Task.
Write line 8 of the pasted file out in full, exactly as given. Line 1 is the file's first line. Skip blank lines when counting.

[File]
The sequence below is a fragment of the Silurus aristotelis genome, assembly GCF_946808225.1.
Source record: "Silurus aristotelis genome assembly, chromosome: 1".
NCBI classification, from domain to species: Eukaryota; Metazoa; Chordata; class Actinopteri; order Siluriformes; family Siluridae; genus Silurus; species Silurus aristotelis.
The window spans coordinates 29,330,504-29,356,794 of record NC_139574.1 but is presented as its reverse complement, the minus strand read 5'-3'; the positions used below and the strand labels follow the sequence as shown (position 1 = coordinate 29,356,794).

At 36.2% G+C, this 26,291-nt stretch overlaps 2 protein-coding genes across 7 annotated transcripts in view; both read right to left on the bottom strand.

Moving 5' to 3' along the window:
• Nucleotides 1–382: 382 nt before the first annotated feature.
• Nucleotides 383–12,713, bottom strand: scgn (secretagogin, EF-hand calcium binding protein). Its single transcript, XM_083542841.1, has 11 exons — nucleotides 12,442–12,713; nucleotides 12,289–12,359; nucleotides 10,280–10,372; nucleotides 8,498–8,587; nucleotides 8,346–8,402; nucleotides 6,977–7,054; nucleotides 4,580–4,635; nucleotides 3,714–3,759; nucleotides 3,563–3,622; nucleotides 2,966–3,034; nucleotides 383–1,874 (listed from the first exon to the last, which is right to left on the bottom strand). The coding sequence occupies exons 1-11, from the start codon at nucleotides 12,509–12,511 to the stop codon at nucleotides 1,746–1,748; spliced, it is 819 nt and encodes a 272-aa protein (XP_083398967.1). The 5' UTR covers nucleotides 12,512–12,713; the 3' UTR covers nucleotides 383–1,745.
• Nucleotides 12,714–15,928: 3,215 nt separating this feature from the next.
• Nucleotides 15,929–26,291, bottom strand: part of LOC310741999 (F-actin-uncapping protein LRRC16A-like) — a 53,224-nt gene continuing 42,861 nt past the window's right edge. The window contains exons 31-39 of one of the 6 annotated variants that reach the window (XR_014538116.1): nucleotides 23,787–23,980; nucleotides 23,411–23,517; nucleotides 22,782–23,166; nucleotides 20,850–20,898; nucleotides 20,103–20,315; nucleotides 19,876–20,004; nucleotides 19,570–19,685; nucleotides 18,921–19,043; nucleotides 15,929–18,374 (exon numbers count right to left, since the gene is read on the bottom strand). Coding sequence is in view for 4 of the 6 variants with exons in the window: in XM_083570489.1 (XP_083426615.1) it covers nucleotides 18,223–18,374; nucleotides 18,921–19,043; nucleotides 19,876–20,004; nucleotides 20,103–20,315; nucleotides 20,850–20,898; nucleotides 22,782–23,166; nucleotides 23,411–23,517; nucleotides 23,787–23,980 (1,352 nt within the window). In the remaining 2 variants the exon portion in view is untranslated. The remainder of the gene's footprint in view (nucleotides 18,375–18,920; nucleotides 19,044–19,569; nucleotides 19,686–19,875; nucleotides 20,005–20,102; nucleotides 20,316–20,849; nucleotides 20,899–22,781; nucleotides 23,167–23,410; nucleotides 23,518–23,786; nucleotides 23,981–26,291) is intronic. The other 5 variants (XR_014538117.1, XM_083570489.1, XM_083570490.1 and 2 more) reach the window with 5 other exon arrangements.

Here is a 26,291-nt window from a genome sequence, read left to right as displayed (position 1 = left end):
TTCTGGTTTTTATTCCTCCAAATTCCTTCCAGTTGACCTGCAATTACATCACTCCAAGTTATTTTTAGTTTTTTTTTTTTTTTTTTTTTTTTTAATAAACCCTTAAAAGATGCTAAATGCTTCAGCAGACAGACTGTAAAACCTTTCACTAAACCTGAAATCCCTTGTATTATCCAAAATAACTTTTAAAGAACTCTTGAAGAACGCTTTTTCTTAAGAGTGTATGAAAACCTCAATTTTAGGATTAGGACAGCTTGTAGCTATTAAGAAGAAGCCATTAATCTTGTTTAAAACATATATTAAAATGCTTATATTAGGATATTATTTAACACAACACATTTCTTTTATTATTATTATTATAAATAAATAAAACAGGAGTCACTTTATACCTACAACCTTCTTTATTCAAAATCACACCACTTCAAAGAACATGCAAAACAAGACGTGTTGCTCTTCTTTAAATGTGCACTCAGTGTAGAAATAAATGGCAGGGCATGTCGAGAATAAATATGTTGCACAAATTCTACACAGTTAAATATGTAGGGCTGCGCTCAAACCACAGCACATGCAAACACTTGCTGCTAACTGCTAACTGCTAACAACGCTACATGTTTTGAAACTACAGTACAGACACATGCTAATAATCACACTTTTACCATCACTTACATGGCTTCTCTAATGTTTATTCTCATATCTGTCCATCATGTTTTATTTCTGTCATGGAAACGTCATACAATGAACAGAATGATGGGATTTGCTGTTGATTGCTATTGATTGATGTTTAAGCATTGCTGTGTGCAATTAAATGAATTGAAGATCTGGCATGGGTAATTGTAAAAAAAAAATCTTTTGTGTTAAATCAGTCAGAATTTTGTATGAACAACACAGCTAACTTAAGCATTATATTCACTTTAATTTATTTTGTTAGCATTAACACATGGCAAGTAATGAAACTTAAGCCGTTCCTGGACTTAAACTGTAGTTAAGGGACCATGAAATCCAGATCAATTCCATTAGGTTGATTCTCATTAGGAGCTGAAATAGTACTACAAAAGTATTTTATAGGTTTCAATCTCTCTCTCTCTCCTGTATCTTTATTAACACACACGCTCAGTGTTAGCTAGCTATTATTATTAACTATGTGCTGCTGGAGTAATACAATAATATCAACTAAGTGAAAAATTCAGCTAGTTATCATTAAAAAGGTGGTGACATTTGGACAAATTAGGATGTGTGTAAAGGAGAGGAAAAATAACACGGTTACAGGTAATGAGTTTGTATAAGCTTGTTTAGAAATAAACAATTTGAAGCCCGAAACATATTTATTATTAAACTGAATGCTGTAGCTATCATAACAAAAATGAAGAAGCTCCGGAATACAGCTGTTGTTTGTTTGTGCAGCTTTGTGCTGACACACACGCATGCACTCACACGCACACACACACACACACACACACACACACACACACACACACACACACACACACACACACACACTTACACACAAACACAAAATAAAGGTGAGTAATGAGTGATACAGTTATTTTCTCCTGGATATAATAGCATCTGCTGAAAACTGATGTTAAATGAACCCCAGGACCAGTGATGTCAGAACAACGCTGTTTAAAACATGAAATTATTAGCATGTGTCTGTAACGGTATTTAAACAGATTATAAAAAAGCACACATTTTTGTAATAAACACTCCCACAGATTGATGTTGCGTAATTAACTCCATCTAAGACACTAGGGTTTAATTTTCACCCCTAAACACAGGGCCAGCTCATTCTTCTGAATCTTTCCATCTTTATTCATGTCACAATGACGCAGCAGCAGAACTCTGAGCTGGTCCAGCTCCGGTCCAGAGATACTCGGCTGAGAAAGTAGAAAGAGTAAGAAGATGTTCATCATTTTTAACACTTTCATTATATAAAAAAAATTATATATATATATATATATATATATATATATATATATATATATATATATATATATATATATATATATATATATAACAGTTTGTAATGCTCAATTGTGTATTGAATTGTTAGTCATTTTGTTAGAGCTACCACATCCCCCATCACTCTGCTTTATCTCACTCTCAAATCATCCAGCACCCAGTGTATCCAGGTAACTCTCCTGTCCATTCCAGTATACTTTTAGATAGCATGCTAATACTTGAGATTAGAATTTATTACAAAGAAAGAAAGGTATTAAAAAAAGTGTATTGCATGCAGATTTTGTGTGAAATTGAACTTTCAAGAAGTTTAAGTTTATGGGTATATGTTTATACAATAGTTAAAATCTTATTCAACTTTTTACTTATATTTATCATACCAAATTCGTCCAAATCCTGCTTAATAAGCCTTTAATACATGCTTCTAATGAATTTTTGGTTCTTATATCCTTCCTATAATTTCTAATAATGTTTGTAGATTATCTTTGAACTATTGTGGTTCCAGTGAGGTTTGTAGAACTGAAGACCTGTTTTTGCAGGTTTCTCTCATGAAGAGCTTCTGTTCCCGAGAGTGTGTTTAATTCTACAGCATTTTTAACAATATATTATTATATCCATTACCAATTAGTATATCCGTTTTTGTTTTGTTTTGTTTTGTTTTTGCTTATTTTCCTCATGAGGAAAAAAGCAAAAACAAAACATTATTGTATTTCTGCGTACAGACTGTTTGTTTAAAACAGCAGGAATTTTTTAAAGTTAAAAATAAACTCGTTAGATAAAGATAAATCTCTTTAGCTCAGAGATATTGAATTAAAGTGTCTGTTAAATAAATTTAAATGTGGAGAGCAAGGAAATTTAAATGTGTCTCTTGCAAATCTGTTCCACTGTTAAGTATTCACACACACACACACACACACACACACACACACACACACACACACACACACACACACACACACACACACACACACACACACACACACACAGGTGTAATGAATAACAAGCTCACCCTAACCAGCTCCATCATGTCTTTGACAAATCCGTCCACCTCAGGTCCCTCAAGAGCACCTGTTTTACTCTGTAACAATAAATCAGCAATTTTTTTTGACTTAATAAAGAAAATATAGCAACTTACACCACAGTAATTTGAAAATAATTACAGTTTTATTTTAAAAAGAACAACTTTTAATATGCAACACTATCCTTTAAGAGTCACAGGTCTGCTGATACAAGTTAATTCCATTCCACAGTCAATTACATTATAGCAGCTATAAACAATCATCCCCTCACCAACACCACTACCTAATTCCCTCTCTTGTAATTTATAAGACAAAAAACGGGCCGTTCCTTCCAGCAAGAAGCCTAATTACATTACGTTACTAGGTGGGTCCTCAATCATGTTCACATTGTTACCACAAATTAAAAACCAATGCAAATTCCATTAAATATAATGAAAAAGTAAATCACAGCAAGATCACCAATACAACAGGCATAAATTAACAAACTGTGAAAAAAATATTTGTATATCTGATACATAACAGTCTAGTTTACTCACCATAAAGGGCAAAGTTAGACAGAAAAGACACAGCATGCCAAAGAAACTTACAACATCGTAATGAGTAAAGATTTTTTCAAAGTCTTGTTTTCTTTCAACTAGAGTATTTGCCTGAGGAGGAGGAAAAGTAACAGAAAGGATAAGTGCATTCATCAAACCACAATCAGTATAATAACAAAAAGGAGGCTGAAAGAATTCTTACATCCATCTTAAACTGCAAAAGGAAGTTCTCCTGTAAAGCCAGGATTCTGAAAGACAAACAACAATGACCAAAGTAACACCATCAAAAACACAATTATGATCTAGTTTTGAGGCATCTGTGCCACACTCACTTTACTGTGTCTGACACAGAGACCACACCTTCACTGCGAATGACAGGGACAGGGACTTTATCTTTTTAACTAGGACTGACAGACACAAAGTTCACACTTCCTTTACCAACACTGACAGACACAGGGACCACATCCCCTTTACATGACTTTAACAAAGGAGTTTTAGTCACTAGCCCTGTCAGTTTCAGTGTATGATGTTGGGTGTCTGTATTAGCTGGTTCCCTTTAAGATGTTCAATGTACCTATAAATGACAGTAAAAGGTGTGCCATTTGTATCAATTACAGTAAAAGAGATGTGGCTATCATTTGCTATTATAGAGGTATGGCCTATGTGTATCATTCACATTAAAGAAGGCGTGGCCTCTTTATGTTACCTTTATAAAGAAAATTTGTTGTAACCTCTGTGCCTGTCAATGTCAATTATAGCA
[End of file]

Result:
• Nucleotides 383–12,713, bottom strand: scgn (secretagogin, EF-hand calcium binding protein). Its single transcript, XM_083542841.1, has 11 exons — nucleotides 12,442–12,713; nucleotides 12,289–12,359; nucleotides 10,280–10,372; nucleotides 8,498–8,587; nucleotides 8,346–8,402; nucleotides 6,977–7,054; nucleotides 4,580–4,635; nucleotides 3,714–3,759; nucleotides 3,563–3,622; nucleotides 2,966–3,034; nucleotides 383–1,874 (listed from the first exon to the last, which is right to left on the bottom strand). The coding sequence occupies exons 1-11, from the start codon at nucleotides 12,509–12,511 to the stop codon at nucleotides 1,746–1,748; spliced, it is 819 nt and encodes a 272-aa protein (XP_083398967.1). The 5' UTR covers nucleotides 12,512–12,713; the 3' UTR covers nucleotides 383–1,745.